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Contributions Of Olaudah Equiano

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Olaudah Equiano was an African slave born in the year 1745. At the age of eleven, he was savagely taken from his family and sold into the boundaries of slavery. Equiano was shipped to the West Indies but later found himself traveling across the Atlantic. Equiano served the captains of slave ships and British navy vessels. He spent eight years under the leadership of Officer Henry Pascal. During that time frame, he was renamed Gustavus Vassa and sent to school to become educated in reading and writing. He was also persuaded in to being baptized by Protestant Christians. Equiano then worked for King Robert as a clerk. He was allowed to engage in minor trade and soon made enough to purchase his freedom in 1766. Shortly after his liberation, Equiano published a slave narrative in 1789 to try and undo the process of European colonization. Despite minor flaws in this slave narrative, Olaudah Equiano helped contribute to the end of British participation in the slave trade.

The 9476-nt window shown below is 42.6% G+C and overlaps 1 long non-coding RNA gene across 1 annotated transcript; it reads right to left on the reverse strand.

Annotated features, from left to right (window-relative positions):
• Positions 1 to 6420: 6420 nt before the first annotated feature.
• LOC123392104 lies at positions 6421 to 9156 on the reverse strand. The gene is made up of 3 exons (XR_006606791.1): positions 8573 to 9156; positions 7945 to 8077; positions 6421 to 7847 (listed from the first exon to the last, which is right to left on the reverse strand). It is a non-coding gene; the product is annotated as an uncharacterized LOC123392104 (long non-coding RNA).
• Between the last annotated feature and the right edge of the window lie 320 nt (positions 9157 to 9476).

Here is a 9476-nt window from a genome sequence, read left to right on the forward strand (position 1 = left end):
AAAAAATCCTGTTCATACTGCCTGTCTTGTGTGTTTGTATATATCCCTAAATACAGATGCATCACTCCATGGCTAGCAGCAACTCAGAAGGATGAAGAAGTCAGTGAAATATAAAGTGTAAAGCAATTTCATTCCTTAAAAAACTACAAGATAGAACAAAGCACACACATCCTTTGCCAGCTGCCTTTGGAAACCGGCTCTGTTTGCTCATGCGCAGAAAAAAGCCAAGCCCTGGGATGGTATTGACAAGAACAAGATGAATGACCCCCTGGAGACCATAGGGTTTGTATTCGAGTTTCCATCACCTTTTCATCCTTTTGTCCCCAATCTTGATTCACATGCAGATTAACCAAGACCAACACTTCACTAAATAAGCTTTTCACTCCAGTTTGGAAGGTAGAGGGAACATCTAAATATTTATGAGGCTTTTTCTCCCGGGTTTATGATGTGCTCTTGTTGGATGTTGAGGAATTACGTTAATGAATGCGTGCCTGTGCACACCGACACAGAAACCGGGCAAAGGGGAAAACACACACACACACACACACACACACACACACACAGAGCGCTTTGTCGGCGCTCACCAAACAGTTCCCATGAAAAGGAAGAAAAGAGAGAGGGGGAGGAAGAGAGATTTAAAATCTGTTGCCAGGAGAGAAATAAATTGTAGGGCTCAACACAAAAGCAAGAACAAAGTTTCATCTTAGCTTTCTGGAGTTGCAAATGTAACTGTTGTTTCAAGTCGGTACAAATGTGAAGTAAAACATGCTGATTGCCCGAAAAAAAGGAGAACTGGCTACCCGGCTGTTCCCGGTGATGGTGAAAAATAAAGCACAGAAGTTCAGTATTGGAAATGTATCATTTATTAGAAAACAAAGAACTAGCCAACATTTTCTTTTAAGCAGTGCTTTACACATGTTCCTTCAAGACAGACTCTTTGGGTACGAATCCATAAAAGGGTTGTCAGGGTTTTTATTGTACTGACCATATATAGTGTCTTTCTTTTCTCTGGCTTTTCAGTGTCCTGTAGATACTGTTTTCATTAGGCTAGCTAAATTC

In my opinion, the most thoughtful contribution of this slave narrative was its ability to help form the British Slave Trade Act of 1807. His narrative encouraged the British colonies to withdraw participation in the slave trade. By the time Equiano had published his narrative, the slave trade had dominated the Atlantic for about 400 years, and, although, his narrative didn’t directly influence the bill, it paved way for its debut. For instance, Equiano’s narrative guided Baptists to see that slavery was
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